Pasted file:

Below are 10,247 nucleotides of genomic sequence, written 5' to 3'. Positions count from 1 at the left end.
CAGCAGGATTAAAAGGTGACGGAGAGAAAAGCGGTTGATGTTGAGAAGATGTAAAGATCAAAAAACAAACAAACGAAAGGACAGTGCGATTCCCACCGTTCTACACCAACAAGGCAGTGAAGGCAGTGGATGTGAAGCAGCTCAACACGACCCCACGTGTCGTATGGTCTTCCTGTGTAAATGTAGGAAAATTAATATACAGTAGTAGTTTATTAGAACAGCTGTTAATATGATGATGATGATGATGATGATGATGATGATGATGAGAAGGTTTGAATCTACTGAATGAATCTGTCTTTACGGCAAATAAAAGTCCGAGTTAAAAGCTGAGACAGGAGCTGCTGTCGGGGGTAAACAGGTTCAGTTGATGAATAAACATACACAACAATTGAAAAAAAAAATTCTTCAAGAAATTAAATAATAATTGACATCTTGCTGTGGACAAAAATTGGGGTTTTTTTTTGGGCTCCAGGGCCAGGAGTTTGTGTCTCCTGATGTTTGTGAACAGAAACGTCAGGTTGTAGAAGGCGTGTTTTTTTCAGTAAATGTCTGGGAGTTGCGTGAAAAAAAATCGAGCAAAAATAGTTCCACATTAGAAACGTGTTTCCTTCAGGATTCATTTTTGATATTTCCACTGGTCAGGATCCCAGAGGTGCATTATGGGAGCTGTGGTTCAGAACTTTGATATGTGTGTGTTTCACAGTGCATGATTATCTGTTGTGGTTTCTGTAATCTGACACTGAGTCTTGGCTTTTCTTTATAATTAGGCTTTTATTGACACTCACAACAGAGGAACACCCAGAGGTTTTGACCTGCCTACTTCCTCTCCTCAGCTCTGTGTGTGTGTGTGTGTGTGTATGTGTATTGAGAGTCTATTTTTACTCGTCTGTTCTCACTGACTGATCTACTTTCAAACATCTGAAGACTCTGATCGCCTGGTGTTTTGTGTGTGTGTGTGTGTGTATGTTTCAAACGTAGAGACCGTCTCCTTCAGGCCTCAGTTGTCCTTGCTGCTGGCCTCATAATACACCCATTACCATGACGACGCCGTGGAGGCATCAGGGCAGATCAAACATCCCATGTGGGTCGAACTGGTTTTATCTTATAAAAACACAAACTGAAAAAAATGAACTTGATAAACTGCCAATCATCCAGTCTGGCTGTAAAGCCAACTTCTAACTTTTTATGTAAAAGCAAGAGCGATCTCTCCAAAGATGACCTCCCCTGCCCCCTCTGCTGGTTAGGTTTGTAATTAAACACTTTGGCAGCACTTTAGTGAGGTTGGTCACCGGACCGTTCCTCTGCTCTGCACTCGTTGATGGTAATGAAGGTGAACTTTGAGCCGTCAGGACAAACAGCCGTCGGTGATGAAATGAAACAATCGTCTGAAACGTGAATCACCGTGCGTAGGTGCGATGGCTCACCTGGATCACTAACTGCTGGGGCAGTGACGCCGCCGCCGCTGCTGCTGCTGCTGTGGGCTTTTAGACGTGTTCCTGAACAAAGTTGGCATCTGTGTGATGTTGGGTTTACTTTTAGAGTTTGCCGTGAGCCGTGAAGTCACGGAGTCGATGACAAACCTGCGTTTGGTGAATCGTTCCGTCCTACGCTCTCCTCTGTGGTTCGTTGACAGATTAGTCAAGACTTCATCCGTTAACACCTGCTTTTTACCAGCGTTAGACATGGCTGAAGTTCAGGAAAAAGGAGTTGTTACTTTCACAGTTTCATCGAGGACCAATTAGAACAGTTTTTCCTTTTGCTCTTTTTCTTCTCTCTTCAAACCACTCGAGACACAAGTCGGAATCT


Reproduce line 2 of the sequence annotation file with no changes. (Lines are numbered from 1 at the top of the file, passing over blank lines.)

CAGCAGGATTAAAAGGTGACGGAGAGAAAAGCGGTTGATGTTGAGAAGATGTAAAGATCAAAAAACAAACAAACGAAAGGACAGTGCGATTCCCACCGTTCTACACCAACAAGGCAGTGAAGGCAGTGGATGTGAAGCAGCTCAACACGACCCCACGTGTCGTATGGTCTTCCTGTGTAAATGTAGGAAAATTAATATACAGTAGTAGTTTATTAGAACAGCTGTTAATATGATGATGATGATGATGATGATGATGATGATGATGAGAAGGTTTGAATCTACTGAATGAATCTGTCTTTACGGCAAATAAAAGTCCGAGTTAAAAGCTGAGACAGGAGCTGCTGTCGGGGGTAAACAGGTTCAGTTGATGAATAAACATACACAACAATTGAAAAAAAAAATTCTTCAAGAAATTAAATAATAATTGACATCTTGCTGTGGACAAAAATTGGGGTTTTTTTTTGGGCTCCAGGGCCAGGAGTTTGTGTCTCCTGATGTTTGTGAACAGAAACGTCAGGTTGTAGAAGGCGTGTTTTTTTCAGTAAATGTCTGGGAGTTGCGTGAAAAAAAATCGAGCAAAAATAGTTCCACATTAGAAACGTGTTTCCTTCAGGATTCATTTTTGATATTTCCACTGGTCAGGATCCCAGAGGTGCATTATGGGAGCTGTGGTTCAGAACTTTGATATGTGTGTGTTTCACAGTGCATGATTATCTGTTGTGGTTTCTGTAATCTGACACTGAGTCTTGGCTTTTCTTTATAATTAGGCTTTTATTGACACTCACAACAGAGGAACACCCAGAGGTTTTGACCTGCCTACTTCCTCTCCTCAGCTCTGTGTGTGTGTGTGTGTGTGTATGTGTATTGAGAGTCTATTTTTACTCGTCTGTTCTCACTGACTGATCTACTTTCAAACATCTGAAGACTCTGATCGCCTGGTGTTTTGTGTGTGTGTGTGTGTGTATGTTTCAAACGTAGAGACCGTCTCCTTCAGGCCTCAGTTGTCCTTGCTGCTGGCCTCATAATACACCCATTACCATGACGACGCCGTGGAGGCATCAGGGCAGATCAAACATCCCATGTGGGTCGAACTGGTTTTATCTTATAAAAACACAAACTGAAAAAAATGAACTTGATAAACTGCCAATCATCCAGTCTGGCTGTAAAGCCAACTTCTAACTTTTTATGTAAAAGCAAGAGCGATCTCTCCAAAGATGACCTCCCCTGCCCCCTCTGCTGGTTAGGTTTGTAATTAAACACTTTGGCAGCACTTTAGTGAGGTTGGTCACCGGACCGTTCCTCTGCTCTGCACTCGTTGATGGTAATGAAGGTGAACTTTGAGCCGTCAGGACAAACAGCCGTCGGTGATGAAATGAAACAATCGTCTGAAACGTGAATCACCGTGCGTAGGTGCGATGGCTCACCTGGATCACTAACTGCTGGGGCAGTGACGCCGCCGCCGCTGCTGCTGCTGCTGTGGGCTTTTAGACGTGTTCCTGAACAAAGTTGGCATCTGTGTGATGTTGGGTTTACTTTTAGAGTTTGCCGTGAGCCGTGAAGTCACGGAGTCGATGACAAACCTGCGTTTGGTGAATCGTTCCGTCCTACGCTCTCCTCTGTGGTTCGTTGACAGATTAGTCAAGACTTCATCCGTTAACACCTGCTTTTTACCAGCGTTAGACATGGCTGAAGTTCAGGAAAAAGGAGTTGTTACTTTCACAGTTTCATCGAGGACCAATTAGAACAGTTTTTCCTTTTGCTCTTTTTCTTCTCTCTTCAAACCACTCGAGACACAAGTCGGAATCT